We have to live in some awfully small places, don’t we? We have to live in some terribly small places. I am overcome with sorrow now that I have this thought. So much sorrow – sorrow without a beginning or an end. I don’t know where all that sorrow comes from. I didn’t see it coming – it’s like a sudden avalanche of awareness – sorrowful awareness.
We have to adapt to some awfully small places. Not just live. Living is different to adapting. We have to make our home there – we have to say that we belong. Not just say it either, we have to feel it, believe it. We have to make it into a truth. Our truth. The truth that we live by. Defend it to the hilt. Hurt people for it. Lash out to protect it. If they question the sanctity of our small space. Which we always have to say is great.
When we adapt to a small space then our life of course becomes just as small as the space we have adapted to – it becomes small and painful. We can never be any more than it and so there can only ever be pain here. There’s nothing else here but pain. Smallness is pain, narrowness is pain, restriction is pain. It’s all pain. It’s all misery. So we have to learn the vocabulary of pain – that’s what adaptation means. What else could it mean? Did you really think it could mean anything different? It’s only a lie that it could mean something different. That’s the lie we are all fed, the lie we feed ourselves on. The Big Lie…
We have to live in some terribly narrow spaces sometimes, don’t we? How do we manage, I wonder. You’d have to wonder. Just how the hell do we put up with it, make a go of it? Make a life of it…
No one ever says anything about it though. We’ll talk about anything else but not this. No one ever names the small spaces. No one ever says it like it is. There’s no grace in this way of life, that’s my realization. No grace at all. Nothing graceful. Nothing good, no benediction. Nothing kind. It all harsh, all vicious. Life has been made into something ugly, something brutal. There’s nothing gentle about it – instead of gentleness there is only aggression. Life is only for the strong, the ones who excel at the game. The Takers. That’s the message we are brought up on.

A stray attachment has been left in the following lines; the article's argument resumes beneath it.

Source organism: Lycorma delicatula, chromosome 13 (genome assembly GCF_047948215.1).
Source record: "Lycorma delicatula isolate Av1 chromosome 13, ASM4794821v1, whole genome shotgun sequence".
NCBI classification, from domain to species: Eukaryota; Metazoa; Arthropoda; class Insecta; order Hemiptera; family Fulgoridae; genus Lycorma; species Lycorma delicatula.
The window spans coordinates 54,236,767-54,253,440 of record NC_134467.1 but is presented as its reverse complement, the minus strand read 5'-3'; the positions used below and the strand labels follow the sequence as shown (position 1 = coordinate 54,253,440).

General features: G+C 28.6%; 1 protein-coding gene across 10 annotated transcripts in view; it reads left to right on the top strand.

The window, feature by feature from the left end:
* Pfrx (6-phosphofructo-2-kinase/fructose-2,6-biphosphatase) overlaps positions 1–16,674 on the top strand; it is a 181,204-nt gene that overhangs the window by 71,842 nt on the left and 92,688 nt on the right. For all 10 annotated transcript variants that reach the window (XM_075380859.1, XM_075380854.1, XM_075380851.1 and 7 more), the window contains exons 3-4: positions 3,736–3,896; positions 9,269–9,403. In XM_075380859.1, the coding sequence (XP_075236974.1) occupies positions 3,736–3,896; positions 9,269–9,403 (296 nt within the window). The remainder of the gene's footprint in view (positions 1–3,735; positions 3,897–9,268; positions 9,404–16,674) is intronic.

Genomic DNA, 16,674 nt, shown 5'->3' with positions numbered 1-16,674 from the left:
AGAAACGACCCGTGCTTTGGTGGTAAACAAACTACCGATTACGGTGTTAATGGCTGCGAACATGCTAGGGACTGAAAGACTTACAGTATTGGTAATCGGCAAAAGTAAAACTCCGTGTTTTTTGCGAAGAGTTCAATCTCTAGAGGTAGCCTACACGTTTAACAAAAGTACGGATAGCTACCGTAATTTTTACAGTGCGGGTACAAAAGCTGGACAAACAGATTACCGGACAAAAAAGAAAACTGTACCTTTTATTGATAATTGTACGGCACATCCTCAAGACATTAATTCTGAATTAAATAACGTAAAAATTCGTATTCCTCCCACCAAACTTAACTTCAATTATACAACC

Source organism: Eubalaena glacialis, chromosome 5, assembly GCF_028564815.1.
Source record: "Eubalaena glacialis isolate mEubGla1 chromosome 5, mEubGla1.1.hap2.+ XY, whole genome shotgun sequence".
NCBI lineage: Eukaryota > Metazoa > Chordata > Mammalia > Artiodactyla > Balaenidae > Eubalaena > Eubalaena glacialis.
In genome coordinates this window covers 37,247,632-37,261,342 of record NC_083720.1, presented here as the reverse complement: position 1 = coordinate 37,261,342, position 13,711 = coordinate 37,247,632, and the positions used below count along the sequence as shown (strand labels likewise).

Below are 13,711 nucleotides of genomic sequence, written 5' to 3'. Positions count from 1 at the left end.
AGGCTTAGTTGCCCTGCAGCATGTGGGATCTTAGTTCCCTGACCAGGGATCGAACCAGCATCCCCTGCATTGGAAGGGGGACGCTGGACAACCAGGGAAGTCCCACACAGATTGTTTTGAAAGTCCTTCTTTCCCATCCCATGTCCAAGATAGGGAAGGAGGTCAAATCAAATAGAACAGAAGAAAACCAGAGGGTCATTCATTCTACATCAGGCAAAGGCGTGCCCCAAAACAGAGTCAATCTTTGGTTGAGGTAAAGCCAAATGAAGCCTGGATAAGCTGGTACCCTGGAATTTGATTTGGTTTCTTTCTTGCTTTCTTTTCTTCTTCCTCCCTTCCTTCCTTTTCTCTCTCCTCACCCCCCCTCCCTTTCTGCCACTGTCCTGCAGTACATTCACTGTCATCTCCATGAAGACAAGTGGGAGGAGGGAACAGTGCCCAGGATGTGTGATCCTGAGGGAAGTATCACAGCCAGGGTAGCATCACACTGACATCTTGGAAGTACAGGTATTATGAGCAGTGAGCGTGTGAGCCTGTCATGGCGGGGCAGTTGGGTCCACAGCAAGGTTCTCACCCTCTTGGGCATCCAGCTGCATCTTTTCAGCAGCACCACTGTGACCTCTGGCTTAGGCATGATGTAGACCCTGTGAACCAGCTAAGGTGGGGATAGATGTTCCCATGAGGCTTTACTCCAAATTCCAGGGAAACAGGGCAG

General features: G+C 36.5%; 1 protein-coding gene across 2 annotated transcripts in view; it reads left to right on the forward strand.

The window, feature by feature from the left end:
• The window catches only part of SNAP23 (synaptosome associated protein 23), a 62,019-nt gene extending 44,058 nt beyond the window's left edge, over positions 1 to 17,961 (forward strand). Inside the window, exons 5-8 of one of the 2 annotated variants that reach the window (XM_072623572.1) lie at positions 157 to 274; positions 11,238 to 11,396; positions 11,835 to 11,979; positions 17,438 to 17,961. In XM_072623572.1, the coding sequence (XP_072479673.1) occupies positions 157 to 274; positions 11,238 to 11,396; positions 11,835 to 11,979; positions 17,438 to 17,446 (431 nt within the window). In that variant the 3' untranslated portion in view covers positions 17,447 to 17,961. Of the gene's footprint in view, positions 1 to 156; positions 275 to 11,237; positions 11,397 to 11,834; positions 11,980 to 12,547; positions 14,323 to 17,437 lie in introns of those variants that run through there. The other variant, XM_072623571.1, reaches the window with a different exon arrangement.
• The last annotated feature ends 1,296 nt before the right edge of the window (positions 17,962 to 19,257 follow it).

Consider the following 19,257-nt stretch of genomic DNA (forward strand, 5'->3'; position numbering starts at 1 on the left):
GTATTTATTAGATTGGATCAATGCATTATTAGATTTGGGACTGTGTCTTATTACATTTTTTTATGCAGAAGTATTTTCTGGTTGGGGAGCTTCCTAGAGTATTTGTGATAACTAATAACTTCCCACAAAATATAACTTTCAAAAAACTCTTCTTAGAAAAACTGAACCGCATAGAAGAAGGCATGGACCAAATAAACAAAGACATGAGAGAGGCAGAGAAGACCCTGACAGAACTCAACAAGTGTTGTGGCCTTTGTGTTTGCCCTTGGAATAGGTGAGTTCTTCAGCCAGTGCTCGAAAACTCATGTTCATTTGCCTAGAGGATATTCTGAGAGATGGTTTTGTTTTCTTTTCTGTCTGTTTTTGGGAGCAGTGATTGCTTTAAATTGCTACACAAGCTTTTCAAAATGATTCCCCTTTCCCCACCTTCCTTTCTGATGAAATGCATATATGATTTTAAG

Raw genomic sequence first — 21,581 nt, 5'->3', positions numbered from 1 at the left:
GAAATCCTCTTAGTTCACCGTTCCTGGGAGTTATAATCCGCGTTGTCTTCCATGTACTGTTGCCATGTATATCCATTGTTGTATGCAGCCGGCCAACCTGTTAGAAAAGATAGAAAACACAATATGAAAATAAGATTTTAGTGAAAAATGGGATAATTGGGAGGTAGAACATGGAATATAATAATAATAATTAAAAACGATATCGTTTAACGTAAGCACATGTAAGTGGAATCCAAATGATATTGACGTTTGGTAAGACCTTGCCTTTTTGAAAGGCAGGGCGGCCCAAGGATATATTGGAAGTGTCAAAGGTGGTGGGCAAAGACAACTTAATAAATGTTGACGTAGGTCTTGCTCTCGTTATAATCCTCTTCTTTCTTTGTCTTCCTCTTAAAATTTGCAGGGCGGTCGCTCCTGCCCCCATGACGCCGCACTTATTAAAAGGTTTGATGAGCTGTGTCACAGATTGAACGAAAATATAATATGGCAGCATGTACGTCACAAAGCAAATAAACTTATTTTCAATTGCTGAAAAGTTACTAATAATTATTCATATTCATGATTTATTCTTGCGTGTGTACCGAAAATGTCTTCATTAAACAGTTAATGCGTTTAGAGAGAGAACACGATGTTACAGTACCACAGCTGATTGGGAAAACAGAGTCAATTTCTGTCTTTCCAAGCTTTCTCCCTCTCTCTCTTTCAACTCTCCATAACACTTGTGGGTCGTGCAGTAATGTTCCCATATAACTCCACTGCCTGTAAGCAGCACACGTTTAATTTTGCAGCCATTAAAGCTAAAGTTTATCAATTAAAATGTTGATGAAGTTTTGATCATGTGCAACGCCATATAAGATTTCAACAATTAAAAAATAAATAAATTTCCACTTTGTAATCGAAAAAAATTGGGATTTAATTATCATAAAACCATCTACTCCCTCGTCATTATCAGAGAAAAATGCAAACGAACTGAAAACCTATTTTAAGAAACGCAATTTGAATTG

The awareness that came to me is that aggression is essentially a tragic sort of thing. It’s tragic for all of us. Aggression comes out of smallness, it comes out of restriction. That’s what we don’t understand. That’s what we can’t see. Aggression is tragic because it never obtains what it wants to obtain. That’s because aggression is pretending – it’s a small thing pretending not to be small. It’s a small thing pretending to be so much bigger than it really is. When it’s not so big at all. When it’s not actually anything at all. When it doesn’t actually exist in the first place.
That’s what hurts so much, of course. I can see that now. I’ve learned to see that. What hurts is when what we’re pretending to be gets challenged, gets shown up to be false. Because we ourselves don’t know that we’re pretending. We don’t understand that. We genuinely don’t know. They tell us that it’s real. We tell ourselves that it’s real.
We have to pretend. That’s the only way we know to survive here. That’s the only way there is to survive here! We have to pretend to be bigger than we really are; we have to pretend to be different to what we really are. We have to pretend that the small, mean spaces which we have adapted to aren’t small, aren’t mean. That they’re great, that they’re magnanimous (just like every tyrant likes to say that he’s magnanimous. We have to pretend that our pain is someone else’s fault. We have to believe that if we try hard enough to be what we aren’t, and what we never could be, then everything will come out OK. We have to pretend that if we keep on with what we’re doing then everything will somehow come out ‘sunny-side up’. But it never will…
Art: Marcus A. Jansen, “Surreal” (2009)